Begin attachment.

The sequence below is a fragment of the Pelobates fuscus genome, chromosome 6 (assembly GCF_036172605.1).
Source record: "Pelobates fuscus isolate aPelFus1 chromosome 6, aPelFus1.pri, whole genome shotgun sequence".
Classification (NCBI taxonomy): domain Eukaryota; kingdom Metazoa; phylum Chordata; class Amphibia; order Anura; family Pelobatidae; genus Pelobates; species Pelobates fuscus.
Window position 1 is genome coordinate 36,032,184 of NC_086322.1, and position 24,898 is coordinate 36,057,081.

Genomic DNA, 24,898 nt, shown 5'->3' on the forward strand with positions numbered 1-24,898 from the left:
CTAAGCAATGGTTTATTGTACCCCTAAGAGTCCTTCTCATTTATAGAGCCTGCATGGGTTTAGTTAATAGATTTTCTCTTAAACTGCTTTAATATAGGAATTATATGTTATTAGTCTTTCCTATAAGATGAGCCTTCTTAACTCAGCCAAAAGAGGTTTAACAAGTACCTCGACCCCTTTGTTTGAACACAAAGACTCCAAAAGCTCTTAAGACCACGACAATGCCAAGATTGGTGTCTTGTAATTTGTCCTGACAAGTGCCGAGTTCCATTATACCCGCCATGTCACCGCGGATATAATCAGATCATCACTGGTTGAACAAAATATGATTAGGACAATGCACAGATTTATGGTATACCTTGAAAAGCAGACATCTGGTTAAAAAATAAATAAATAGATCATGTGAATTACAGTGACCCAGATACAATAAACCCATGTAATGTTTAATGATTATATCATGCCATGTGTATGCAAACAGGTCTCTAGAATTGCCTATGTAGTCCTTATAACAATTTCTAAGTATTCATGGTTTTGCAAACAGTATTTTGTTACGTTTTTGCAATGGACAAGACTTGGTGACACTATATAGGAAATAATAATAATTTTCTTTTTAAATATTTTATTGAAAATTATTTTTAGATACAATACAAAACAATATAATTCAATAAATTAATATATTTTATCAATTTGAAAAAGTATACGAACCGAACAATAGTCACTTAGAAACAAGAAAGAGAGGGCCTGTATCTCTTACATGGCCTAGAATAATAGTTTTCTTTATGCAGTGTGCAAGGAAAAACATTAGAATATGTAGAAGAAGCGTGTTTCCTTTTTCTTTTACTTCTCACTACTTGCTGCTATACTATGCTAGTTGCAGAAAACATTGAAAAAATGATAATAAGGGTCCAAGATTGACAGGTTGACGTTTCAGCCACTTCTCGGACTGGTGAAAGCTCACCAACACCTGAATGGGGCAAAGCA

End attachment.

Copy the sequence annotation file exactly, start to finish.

The sequence below is a fragment of the Pelobates fuscus genome, chromosome 6 (assembly GCF_036172605.1).
Source record: "Pelobates fuscus isolate aPelFus1 chromosome 6, aPelFus1.pri, whole genome shotgun sequence".
Classification (NCBI taxonomy): domain Eukaryota; kingdom Metazoa; phylum Chordata; class Amphibia; order Anura; family Pelobatidae; genus Pelobates; species Pelobates fuscus.
Window position 1 is genome coordinate 36,032,184 of NC_086322.1, and position 24,898 is coordinate 36,057,081.

Genomic DNA, 24,898 nt, shown 5'->3' on the forward strand with positions numbered 1-24,898 from the left:
CTAAGCAATGGTTTATTGTACCCCTAAGAGTCCTTCTCATTTATAGAGCCTGCATGGGTTTAGTTAATAGATTTTCTCTTAAACTGCTTTAATATAGGAATTATATGTTATTAGTCTTTCCTATAAGATGAGCCTTCTTAACTCAGCCAAAAGAGGTTTAACAAGTACCTCGACCCCTTTGTTTGAACACAAAGACTCCAAAAGCTCTTAAGACCACGACAATGCCAAGATTGGTGTCTTGTAATTTGTCCTGACAAGTGCCGAGTTCCATTATACCCGCCATGTCACCGCGGATATAATCAGATCATCACTGGTTGAACAAAATATGATTAGGACAATGCACAGATTTATGGTATACCTTGAAAAGCAGACATCTGGTTAAAAAATAAATAAATAGATCATGTGAATTACAGTGACCCAGATACAATAAACCCATGTAATGTTTAATGATTATATCATGCCATGTGTATGCAAACAGGTCTCTAGAATTGCCTATGTAGTCCTTATAACAATTTCTAAGTATTCATGGTTTTGCAAACAGTATTTTGTTACGTTTTTGCAATGGACAAGACTTGGTGACACTATATAGGAAATAATAATAATTTTCTTTTTAAATATTTTATTGAAAATTATTTTTAGATACAATACAAAACAATATAATTCAATAAATTAATATATTTTATCAATTTGAAAAAGTATACGAACCGAACAATAGTCACTTAGAAACAAGAAAGAGAGGGCCTGTATCTCTTACATGGCCTAGAATAATAGTTTTCTTTATGCAGTGTGCAAGGAAAAACATTAGAATATGTAGAAGAAGCGTGTTTCCTTTTTCTTTTACTTCTCACTACTTGCTGCTATACTATGCTAGTTGCAGAAAACATTGAAAAAATGATAATAAGGGTCCAAGATTGACAGGTTGACGTTTCAGCCACTTCTCGGACTGGTGAAAGCTCACCAACACCTGAATGGGGCAAAGCA